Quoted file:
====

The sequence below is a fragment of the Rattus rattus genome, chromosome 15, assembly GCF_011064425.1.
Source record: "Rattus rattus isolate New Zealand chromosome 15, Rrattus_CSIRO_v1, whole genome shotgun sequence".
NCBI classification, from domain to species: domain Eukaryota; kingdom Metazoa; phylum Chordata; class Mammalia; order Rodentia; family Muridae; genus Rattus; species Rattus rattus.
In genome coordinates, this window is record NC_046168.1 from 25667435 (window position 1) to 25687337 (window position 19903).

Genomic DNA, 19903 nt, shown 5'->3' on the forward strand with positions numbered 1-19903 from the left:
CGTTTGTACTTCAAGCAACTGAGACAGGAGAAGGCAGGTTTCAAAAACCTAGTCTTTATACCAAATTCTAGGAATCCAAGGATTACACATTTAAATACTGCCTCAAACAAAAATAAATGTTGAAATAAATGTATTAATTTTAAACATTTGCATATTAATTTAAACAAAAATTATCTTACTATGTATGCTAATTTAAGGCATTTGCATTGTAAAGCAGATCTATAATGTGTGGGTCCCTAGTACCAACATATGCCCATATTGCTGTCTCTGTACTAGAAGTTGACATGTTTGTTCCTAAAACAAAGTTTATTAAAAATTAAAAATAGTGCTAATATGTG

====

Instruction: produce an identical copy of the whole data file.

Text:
The sequence below is a fragment of the Rattus rattus genome, chromosome 15, assembly GCF_011064425.1.
Source record: "Rattus rattus isolate New Zealand chromosome 15, Rrattus_CSIRO_v1, whole genome shotgun sequence".
NCBI classification, from domain to species: domain Eukaryota; kingdom Metazoa; phylum Chordata; class Mammalia; order Rodentia; family Muridae; genus Rattus; species Rattus rattus.
In genome coordinates, this window is record NC_046168.1 from 25667435 (window position 1) to 25687337 (window position 19903).

Genomic DNA, 19903 nt, shown 5'->3' on the forward strand with positions numbered 1-19903 from the left:
CGTTTGTACTTCAAGCAACTGAGACAGGAGAAGGCAGGTTTCAAAAACCTAGTCTTTATACCAAATTCTAGGAATCCAAGGATTACACATTTAAATACTGCCTCAAACAAAAATAAATGTTGAAATAAATGTATTAATTTTAAACATTTGCATATTAATTTAAACAAAAATTATCTTACTATGTATGCTAATTTAAGGCATTTGCATTGTAAAGCAGATCTATAATGTGTGGGTCCCTAGTACCAACATATGCCCATATTGCTGTCTCTGTACTAGAAGTTGACATGTTTGTTCCTAAAACAAAGTTTATTAAAAATTAAAAATAGTGCTAATATGTG